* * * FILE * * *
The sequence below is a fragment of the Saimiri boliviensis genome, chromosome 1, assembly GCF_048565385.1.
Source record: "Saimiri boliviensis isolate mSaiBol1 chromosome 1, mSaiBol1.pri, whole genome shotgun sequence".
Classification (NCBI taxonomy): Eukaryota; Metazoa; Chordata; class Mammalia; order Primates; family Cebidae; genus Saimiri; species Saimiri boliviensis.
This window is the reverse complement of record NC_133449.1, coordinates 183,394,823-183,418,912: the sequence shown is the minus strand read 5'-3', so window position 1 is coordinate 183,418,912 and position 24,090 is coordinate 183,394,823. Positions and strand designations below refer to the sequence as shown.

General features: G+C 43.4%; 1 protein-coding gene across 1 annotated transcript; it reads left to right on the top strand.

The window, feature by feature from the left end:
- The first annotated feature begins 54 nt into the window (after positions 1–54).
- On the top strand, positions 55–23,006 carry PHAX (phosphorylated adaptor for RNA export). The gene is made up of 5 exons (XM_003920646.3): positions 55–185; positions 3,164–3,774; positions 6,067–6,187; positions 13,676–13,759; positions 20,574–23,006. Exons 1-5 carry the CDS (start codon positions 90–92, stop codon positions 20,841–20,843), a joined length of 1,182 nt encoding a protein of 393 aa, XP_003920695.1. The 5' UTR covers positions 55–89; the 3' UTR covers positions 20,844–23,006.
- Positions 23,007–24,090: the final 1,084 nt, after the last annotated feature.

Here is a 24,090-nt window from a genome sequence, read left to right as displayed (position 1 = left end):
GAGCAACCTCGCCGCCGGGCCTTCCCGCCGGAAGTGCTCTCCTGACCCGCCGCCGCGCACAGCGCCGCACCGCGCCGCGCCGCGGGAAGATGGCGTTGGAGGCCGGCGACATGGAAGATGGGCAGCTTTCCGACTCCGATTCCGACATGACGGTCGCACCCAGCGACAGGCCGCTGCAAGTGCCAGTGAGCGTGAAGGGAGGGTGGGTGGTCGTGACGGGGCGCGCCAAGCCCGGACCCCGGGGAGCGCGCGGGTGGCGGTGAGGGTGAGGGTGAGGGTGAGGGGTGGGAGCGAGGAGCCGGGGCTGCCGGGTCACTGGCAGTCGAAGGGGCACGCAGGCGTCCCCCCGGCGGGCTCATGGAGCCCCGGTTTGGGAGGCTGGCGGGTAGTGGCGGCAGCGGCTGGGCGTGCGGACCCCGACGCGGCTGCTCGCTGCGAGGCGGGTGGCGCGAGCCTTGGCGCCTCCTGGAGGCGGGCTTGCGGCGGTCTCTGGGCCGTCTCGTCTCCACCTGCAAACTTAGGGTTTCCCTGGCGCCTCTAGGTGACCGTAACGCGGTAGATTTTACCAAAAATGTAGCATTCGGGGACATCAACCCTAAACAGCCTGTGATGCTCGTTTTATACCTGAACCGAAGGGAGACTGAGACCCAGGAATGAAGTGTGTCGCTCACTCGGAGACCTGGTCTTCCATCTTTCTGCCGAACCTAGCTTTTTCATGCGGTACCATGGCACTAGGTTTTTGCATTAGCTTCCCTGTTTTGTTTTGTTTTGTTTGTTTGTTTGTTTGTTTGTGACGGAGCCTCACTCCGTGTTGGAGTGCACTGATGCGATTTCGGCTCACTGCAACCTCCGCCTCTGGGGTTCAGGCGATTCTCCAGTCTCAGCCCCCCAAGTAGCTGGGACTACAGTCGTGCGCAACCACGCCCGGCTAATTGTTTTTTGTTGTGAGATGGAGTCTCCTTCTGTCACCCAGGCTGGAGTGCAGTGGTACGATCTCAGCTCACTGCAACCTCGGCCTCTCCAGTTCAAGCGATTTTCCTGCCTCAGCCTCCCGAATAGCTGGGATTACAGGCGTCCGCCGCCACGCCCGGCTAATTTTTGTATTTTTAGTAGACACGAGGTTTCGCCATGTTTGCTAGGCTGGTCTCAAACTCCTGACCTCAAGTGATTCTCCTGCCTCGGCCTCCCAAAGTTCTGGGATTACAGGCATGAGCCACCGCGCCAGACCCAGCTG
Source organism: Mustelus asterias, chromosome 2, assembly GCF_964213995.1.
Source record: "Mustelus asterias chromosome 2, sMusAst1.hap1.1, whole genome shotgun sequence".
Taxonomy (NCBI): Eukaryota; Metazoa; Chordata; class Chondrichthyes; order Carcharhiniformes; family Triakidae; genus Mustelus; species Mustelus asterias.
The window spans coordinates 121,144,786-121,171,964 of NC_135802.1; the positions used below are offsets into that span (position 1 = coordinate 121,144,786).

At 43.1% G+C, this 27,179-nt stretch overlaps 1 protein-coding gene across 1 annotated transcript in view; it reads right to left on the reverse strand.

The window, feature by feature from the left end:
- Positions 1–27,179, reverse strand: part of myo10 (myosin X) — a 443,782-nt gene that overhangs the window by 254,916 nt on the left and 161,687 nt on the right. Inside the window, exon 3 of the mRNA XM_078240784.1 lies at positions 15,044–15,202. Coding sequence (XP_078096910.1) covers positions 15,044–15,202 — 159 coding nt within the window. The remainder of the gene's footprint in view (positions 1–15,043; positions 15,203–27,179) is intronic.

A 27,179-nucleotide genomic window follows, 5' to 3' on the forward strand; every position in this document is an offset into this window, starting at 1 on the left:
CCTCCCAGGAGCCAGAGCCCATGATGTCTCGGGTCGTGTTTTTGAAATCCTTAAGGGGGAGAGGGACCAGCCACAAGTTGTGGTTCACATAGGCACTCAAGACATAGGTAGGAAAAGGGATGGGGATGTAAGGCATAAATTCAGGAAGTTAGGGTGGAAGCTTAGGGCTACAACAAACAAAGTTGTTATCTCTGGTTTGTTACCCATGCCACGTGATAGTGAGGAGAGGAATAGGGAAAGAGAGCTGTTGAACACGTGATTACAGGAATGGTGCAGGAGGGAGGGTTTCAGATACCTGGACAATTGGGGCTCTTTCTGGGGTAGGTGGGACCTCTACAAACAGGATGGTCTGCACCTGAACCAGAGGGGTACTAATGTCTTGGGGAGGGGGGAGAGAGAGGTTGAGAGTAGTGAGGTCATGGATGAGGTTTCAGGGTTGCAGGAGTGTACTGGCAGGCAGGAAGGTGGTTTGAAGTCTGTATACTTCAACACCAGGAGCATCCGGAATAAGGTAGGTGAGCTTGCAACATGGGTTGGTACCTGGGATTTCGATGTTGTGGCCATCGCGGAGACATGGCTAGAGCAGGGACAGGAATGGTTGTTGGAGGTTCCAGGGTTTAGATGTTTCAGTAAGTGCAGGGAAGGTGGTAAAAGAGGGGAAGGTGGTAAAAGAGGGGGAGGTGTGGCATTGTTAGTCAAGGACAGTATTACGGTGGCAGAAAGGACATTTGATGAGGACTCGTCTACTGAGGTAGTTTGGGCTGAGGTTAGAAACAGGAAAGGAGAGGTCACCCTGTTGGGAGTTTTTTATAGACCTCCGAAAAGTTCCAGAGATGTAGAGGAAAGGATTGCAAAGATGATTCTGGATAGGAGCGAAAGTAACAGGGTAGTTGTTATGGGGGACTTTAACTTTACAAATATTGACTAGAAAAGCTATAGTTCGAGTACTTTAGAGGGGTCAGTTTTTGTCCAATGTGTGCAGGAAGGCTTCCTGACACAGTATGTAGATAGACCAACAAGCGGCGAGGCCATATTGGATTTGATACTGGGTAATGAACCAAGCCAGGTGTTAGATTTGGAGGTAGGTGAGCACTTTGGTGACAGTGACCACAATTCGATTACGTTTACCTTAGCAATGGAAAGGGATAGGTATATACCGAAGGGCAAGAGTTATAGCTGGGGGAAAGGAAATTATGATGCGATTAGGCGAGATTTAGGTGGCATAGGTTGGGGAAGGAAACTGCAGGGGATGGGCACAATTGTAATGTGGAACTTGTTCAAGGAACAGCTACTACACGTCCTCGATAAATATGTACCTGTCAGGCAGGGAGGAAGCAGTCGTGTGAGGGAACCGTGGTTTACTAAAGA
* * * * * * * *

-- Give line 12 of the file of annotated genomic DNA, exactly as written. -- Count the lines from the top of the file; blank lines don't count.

Source organism: Mustelus asterias, chromosome 2, assembly GCF_964213995.1.